When you’re preparing for a presentation, whether it’s a quarterly earnings call, an internal announcement, or a college commencement speech, you’re focused on coming across as the utmost authority on your topic. You want to look and sound in control, assuring your audience that you know what you’re talking about and have the experience, power, and knowledge to back up your message or follow through on your promises.
So how do you demonstrate that kind of authority?
Whether you’re a seasoned veteran or a newcomer to the stage — whether you’ve presented this topic 1,000 times or you’ve just learned about it, yourself — projecting authority comes down to one thing: preparation.
You Will Never Be As Effective if You Wing It
You’ve got too much going on…
You’ve given this talk before…
You know the subject like the back of your hand…
We all find plenty of reasons to skimp on preparation, but they all lead to the same end: a mediocre talk. Even if you’re the number one expert on your topic, even if you’ve spoken in front of thousands of audiences in your life, winging it means leaving money on the table.
The rule of thumb is one hour of prep work for every minute on stage. But even one rehearsal session, according to executive communication expert Briar Goldberg, will enable you to deliver a far stronger presentation than you could give on the fly. Of course, she adds, more is better. But this should come as good news when you’re short on time.
For more preparation tips, check out our research on how rock stars, pro athletes, and politicians approach practice.
If You’re Ready for Your Talk, You’re Ready for the Hot Seat
A critical part of preparing for a presentation is framing your message for your audience. This means considering the experiences and perspectives they’ll bring into to the room and predicting listeners’ most pressing questions so you can be sure to address them.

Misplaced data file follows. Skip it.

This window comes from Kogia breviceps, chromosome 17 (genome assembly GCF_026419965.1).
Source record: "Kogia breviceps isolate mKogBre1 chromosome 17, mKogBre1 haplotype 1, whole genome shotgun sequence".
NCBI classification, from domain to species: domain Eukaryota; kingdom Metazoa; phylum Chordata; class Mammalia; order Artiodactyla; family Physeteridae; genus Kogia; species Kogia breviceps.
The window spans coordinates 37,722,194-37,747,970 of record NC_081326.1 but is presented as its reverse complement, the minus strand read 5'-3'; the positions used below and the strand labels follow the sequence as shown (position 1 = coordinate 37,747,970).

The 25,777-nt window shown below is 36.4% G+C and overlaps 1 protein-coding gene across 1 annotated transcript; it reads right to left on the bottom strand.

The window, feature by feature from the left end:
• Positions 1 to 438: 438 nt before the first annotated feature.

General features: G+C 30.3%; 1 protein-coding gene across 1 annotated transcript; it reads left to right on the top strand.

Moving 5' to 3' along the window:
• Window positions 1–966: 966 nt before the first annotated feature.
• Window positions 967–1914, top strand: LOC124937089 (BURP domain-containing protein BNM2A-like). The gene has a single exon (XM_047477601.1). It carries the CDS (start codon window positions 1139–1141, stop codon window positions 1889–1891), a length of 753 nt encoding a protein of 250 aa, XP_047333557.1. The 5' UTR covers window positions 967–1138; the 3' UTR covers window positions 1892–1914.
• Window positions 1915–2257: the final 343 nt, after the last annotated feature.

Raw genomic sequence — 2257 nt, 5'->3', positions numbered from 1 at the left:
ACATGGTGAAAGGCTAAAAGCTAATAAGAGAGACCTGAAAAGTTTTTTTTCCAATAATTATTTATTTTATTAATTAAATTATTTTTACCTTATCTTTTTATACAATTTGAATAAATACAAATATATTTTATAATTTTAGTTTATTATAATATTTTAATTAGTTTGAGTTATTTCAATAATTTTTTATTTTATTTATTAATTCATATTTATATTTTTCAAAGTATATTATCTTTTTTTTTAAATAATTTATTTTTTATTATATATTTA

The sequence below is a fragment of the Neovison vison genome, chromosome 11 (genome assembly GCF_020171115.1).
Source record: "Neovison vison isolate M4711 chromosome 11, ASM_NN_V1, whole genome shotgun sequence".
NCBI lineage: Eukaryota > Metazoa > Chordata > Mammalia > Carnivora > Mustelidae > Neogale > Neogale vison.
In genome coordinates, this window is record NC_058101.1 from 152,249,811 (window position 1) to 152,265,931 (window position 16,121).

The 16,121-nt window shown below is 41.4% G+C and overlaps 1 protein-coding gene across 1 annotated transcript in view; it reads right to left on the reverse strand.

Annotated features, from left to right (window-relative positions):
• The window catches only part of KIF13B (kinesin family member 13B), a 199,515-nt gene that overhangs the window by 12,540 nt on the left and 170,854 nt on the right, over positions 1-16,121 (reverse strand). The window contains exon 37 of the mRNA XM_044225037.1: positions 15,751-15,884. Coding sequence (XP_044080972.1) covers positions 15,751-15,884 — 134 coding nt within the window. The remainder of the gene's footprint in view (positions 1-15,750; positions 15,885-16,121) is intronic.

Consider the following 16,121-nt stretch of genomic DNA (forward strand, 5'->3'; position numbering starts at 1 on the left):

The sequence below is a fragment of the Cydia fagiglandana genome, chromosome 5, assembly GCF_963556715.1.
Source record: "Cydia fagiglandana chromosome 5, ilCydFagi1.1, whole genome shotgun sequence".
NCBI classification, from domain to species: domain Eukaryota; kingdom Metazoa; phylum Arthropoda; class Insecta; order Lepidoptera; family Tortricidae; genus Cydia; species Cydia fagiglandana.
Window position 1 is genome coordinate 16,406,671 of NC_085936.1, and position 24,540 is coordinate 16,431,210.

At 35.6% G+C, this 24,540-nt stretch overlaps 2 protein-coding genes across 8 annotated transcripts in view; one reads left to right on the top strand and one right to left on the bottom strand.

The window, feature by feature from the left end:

A side effect of all this critical thinking is that once you’ve studied your message from every angle, you’ll be ready to address any pushback or concerns that arise. This is especially important if your presentation includes a formal Q&A session. But even if it doesn’t, diligent prep work will ensure you’re ready for anything your audience throws at you.
To read more about preparing with audience questions in mind, read Briar Goldberg’s advice on staying cool in the hot seat.
Your Audience Deserves Your Respect
Finally, Goldberg emphasizes that every single audience member has taken time out of his or her busy day to invest in what you have to say, and if you show up unprepared, you’re not reciprocating that favor.
If you’re stumbling over your words or searching for your next points, or if you’re giving the same speech you gave on another stage last week, your audience will begin to think they’re wasting their time. Your bio might demonstrate your authority, but if your audience wasn’t engaged or felt slighted, they might not show up the next time you speak
So the key to embodying authority on the podium, then, is not power or expertise but humility. The humility to recognize that you can’t have the effect you want without serious preparation — the humility to respect your audiences enough to repay the favor of their attention by delivering a well-considered message that is tailored to their unique needs and concerns.